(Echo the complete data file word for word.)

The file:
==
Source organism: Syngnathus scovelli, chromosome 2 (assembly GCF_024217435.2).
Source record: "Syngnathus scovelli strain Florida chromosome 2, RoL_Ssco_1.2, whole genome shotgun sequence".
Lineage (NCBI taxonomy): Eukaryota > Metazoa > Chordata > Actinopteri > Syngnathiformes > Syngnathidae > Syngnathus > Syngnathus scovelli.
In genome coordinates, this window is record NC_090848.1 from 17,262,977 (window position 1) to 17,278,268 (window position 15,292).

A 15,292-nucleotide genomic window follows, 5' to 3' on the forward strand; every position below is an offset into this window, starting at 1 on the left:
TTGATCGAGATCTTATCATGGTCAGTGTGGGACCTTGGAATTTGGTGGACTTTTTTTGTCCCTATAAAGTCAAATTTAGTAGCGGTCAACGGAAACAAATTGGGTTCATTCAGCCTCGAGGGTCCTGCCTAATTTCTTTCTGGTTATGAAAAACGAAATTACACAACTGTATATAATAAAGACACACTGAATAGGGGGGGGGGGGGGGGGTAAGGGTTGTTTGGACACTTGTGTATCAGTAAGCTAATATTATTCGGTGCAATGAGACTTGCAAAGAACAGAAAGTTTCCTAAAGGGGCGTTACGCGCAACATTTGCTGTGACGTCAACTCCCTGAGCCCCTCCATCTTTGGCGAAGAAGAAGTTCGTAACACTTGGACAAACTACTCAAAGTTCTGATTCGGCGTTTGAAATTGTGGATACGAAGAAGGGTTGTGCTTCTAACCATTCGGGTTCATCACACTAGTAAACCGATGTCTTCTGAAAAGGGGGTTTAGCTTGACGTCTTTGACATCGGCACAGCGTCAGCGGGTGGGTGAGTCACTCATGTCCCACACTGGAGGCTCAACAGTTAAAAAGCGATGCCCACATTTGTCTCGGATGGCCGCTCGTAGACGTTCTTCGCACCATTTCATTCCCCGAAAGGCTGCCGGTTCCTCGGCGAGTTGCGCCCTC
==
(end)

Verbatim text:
Source organism: Syngnathus scovelli, chromosome 2 (assembly GCF_024217435.2).
Source record: "Syngnathus scovelli strain Florida chromosome 2, RoL_Ssco_1.2, whole genome shotgun sequence".
Lineage (NCBI taxonomy): Eukaryota > Metazoa > Chordata > Actinopteri > Syngnathiformes > Syngnathidae > Syngnathus > Syngnathus scovelli.
In genome coordinates, this window is record NC_090848.1 from 17,262,977 (window position 1) to 17,278,268 (window position 15,292).

A 15,292-nucleotide genomic window follows, 5' to 3' on the forward strand; every position below is an offset into this window, starting at 1 on the left:
TTGATCGAGATCTTATCATGGTCAGTGTGGGACCTTGGAATTTGGTGGACTTTTTTTGTCCCTATAAAGTCAAATTTAGTAGCGGTCAACGGAAACAAATTGGGTTCATTCAGCCTCGAGGGTCCTGCCTAATTTCTTTCTGGTTATGAAAAACGAAATTACACAACTGTATATAATAAAGACACACTGAATAGGGGGGGGGGGGGGGGGTAAGGGTTGTTTGGACACTTGTGTATCAGTAAGCTAATATTATTCGGTGCAATGAGACTTGCAAAGAACAGAAAGTTTCCTAAAGGGGCGTTACGCGCAACATTTGCTGTGACGTCAACTCCCTGAGCCCCTCCATCTTTGGCGAAGAAGAAGTTCGTAACACTTGGACAAACTACTCAAAGTTCTGATTCGGCGTTTGAAATTGTGGATACGAAGAAGGGTTGTGCTTCTAACCATTCGGGTTCATCACACTAGTAAACCGATGTCTTCTGAAAAGGGGGTTTAGCTTGACGTCTTTGACATCGGCACAGCGTCAGCGGGTGGGTGAGTCACTCATGTCCCACACTGGAGGCTCAACAGTTAAAAAGCGATGCCCACATTTGTCTCGGATGGCCGCTCGTAGACGTTCTTCGCACCATTTCATTCCCCGAAAGGCTGCCGGTTCCTCGGCGAGTTGCGCCCTC